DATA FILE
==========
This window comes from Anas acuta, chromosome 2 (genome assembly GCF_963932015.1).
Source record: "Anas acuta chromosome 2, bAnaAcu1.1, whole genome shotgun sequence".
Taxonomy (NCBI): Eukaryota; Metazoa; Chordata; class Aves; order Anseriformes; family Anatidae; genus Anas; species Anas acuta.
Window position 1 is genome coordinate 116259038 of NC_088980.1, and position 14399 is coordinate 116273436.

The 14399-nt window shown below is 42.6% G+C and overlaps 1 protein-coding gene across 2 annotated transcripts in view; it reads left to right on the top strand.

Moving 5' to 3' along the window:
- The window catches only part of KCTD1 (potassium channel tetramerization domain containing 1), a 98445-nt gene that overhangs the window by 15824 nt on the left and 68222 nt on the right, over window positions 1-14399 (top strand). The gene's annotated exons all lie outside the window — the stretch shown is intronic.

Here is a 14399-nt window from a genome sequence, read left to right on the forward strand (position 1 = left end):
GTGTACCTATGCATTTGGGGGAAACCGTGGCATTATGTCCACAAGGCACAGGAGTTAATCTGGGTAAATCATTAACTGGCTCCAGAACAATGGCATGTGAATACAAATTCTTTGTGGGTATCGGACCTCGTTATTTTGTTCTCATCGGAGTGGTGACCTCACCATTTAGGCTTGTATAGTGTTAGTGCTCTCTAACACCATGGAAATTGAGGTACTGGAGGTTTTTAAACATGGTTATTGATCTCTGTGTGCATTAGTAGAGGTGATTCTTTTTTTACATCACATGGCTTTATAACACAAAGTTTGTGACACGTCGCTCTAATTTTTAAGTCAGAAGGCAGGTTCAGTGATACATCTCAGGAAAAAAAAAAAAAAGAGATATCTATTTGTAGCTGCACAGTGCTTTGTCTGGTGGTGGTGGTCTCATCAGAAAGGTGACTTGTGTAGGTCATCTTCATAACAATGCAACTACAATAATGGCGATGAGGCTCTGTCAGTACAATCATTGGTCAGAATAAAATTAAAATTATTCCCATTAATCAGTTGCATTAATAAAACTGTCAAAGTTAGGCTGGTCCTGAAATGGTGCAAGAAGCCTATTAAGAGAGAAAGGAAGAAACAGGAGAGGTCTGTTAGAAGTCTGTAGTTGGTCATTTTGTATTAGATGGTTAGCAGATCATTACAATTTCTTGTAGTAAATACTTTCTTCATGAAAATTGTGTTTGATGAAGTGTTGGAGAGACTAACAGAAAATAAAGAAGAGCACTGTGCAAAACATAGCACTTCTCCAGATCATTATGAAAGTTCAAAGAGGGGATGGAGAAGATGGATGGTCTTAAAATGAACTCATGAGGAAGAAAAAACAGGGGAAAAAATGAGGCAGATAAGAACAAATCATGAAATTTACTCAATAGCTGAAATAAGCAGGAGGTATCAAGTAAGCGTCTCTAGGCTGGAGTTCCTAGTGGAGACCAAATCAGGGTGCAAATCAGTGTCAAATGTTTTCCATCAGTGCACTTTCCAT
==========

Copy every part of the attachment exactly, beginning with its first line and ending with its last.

This window comes from Anas acuta, chromosome 2 (genome assembly GCF_963932015.1).
Source record: "Anas acuta chromosome 2, bAnaAcu1.1, whole genome shotgun sequence".
Taxonomy (NCBI): Eukaryota; Metazoa; Chordata; class Aves; order Anseriformes; family Anatidae; genus Anas; species Anas acuta.
Window position 1 is genome coordinate 116259038 of NC_088980.1, and position 14399 is coordinate 116273436.

The 14399-nt window shown below is 42.6% G+C and overlaps 1 protein-coding gene across 2 annotated transcripts in view; it reads left to right on the top strand.

Moving 5' to 3' along the window:
- The window catches only part of KCTD1 (potassium channel tetramerization domain containing 1), a 98445-nt gene that overhangs the window by 15824 nt on the left and 68222 nt on the right, over window positions 1-14399 (top strand). The gene's annotated exons all lie outside the window — the stretch shown is intronic.

Here is a 14399-nt window from a genome sequence, read left to right on the forward strand (position 1 = left end):
GTGTACCTATGCATTTGGGGGAAACCGTGGCATTATGTCCACAAGGCACAGGAGTTAATCTGGGTAAATCATTAACTGGCTCCAGAACAATGGCATGTGAATACAAATTCTTTGTGGGTATCGGACCTCGTTATTTTGTTCTCATCGGAGTGGTGACCTCACCATTTAGGCTTGTATAGTGTTAGTGCTCTCTAACACCATGGAAATTGAGGTACTGGAGGTTTTTAAACATGGTTATTGATCTCTGTGTGCATTAGTAGAGGTGATTCTTTTTTTACATCACATGGCTTTATAACACAAAGTTTGTGACACGTCGCTCTAATTTTTAAGTCAGAAGGCAGGTTCAGTGATACATCTCAGGAAAAAAAAAAAAAAGAGATATCTATTTGTAGCTGCACAGTGCTTTGTCTGGTGGTGGTGGTCTCATCAGAAAGGTGACTTGTGTAGGTCATCTTCATAACAATGCAACTACAATAATGGCGATGAGGCTCTGTCAGTACAATCATTGGTCAGAATAAAATTAAAATTATTCCCATTAATCAGTTGCATTAATAAAACTGTCAAAGTTAGGCTGGTCCTGAAATGGTGCAAGAAGCCTATTAAGAGAGAAAGGAAGAAACAGGAGAGGTCTGTTAGAAGTCTGTAGTTGGTCATTTTGTATTAGATGGTTAGCAGATCATTACAATTTCTTGTAGTAAATACTTTCTTCATGAAAATTGTGTTTGATGAAGTGTTGGAGAGACTAACAGAAAATAAAGAAGAGCACTGTGCAAAACATAGCACTTCTCCAGATCATTATGAAAGTTCAAAGAGGGGATGGAGAAGATGGATGGTCTTAAAATGAACTCATGAGGAAGAAAAAACAGGGGAAAAAATGAGGCAGATAAGAACAAATCATGAAATTTACTCAATAGCTGAAATAAGCAGGAGGTATCAAGTAAGCGTCTCTAGGCTGGAGTTCCTAGTGGAGACCAAATCAGGGTGCAAATCAGTGTCAAATGTTTTCCATCAGTGCACTTTCCAT